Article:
Okay, Jaime thought, if I can’t finish this mission I might get stuck here for a winter before I can wheedle my way free. Might as well get into someone’s good graces and save a life!

Jaime nocked her arrow and sighted the right temple of the bull, who was busy clicking away in the rapid-fire speech of the dead. When she loosed the arrow, she was almost surprised at how cleanly it pierced the monster’s skull, sliding through to break through on the other side with blackened gore. It continued “speaking” for two seconds before its jaw locked up and, with a panicked twitch, it fell over, forever locked in the prison of flesh as the body was ruined for the diseased beast to use.

The ghouls all began clicking at once, the three older ones louder than the fresh one, who still seemed groggy. Jaime pulled another arrow and fired it into the one with the wasp nest inhabiting its upper body. Piercing through the cranium with a crunch, the ghoul crumpled fell forward, prompting the three remaining ghouls to bolt in three different directions with a hurried snap of teeth.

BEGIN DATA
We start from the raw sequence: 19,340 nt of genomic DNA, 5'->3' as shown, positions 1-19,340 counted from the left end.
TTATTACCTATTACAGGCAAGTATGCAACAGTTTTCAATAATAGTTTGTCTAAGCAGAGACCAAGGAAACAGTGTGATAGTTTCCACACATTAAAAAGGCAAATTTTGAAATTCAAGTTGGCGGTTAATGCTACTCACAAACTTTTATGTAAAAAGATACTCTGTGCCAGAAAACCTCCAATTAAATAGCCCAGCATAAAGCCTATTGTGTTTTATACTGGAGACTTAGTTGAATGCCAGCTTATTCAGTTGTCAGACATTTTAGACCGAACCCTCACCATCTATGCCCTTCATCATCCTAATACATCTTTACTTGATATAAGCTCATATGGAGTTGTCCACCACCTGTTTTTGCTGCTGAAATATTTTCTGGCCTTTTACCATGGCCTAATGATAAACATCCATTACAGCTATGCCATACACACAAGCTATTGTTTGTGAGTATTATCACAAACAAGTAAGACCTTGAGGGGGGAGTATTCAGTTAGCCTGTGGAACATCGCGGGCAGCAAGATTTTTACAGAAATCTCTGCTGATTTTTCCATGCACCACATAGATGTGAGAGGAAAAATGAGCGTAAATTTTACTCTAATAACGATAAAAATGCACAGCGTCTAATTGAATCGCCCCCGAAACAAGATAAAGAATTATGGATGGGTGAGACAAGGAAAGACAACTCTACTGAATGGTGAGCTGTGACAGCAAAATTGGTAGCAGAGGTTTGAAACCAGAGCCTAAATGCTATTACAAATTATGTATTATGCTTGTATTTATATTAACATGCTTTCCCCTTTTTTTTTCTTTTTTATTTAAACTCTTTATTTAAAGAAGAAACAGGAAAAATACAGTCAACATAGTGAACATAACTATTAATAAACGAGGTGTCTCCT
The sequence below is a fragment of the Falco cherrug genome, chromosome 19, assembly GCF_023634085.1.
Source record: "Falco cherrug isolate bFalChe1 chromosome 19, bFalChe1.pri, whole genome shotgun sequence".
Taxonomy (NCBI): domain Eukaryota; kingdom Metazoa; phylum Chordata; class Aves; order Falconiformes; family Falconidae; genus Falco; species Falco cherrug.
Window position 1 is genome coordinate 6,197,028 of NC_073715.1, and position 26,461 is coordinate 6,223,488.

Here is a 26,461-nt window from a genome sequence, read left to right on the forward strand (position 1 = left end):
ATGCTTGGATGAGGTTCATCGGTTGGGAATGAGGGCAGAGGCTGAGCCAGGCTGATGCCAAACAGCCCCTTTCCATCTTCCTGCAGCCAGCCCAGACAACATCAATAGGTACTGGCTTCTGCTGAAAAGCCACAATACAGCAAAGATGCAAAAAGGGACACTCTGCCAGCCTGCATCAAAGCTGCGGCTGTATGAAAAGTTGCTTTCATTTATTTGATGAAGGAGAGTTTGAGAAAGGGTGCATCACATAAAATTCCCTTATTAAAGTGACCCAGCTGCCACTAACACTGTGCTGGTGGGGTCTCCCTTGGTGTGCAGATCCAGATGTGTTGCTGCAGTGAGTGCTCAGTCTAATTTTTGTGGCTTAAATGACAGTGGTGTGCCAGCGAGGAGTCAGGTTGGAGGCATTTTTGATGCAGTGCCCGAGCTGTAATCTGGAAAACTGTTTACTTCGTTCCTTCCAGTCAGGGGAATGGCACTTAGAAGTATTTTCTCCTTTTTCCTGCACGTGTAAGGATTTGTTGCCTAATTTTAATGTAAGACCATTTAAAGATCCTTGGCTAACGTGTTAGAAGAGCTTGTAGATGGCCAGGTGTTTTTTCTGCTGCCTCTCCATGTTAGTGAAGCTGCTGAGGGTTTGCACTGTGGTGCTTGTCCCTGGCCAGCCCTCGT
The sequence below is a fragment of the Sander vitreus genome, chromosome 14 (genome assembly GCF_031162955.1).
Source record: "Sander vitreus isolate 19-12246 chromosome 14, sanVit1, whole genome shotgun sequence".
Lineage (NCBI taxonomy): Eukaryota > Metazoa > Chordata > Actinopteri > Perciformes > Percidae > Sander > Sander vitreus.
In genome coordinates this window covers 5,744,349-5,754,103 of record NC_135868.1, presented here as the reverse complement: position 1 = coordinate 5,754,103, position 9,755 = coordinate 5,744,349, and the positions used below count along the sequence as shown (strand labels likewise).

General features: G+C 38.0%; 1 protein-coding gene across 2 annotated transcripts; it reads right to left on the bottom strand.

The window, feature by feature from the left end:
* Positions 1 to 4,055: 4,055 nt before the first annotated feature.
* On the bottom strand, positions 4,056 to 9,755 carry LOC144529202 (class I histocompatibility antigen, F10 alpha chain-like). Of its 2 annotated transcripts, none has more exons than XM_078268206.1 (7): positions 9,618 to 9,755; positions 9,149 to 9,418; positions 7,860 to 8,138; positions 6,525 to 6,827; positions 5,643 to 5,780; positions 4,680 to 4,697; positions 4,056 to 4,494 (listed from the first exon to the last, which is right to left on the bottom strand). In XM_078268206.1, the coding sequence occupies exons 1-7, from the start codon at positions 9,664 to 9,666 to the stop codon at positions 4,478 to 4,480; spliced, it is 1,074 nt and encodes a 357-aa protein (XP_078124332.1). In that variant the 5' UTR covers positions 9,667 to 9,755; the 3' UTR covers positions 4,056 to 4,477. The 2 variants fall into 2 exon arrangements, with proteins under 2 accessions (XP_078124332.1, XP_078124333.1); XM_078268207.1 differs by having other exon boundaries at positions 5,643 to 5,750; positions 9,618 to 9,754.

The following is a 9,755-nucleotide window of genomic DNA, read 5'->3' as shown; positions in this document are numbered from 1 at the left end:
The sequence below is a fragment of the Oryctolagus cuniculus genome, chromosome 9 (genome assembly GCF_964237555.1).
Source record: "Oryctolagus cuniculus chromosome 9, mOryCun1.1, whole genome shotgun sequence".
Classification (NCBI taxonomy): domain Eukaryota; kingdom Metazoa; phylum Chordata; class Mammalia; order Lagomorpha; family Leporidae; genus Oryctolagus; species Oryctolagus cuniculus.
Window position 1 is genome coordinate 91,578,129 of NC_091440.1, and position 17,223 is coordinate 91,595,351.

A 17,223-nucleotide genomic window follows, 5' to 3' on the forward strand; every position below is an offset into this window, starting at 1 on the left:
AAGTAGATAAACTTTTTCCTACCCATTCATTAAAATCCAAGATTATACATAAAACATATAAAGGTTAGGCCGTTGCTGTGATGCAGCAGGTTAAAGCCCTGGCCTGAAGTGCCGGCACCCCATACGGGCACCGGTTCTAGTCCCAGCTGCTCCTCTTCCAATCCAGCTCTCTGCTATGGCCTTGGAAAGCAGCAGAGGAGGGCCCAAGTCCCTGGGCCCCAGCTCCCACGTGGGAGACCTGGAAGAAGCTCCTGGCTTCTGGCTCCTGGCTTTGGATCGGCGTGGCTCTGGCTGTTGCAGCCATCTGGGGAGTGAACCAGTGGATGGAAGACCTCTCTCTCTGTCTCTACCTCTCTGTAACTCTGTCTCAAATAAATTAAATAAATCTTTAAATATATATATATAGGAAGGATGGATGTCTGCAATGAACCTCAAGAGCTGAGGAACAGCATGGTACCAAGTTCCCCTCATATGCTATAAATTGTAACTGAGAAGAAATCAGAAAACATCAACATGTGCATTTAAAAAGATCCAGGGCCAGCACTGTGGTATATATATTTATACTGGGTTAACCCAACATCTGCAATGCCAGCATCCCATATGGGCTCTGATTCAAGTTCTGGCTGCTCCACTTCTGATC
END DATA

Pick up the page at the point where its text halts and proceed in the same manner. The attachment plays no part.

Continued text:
Jaime remained standing still, not disturbing the various twigs and rocks around her feet, instead pivoting her torso as she drew another arrow and firing after the wood-roach zombie, a spray of the vitriolic beetles flying from its arm as the arrow pierced its neck. It clicked and wheezed. One hand reached up to wrap around the shaft as if exploring what had struck it, like a curious child would. Jaime fired another arrow at the ghoul, this time planting a shaft through the nasal passages and brain stem, sending it toppling backward over and out of the parking lot.

Eyes scanning the horizon, Jaime fought the urge to go and dispatch the five rotten that were feasting. Yes, they were making noise in this delicate situation. But were they worth revealing her location?

No, Jaime thought, pulling another homemade arrow, not at fucking all.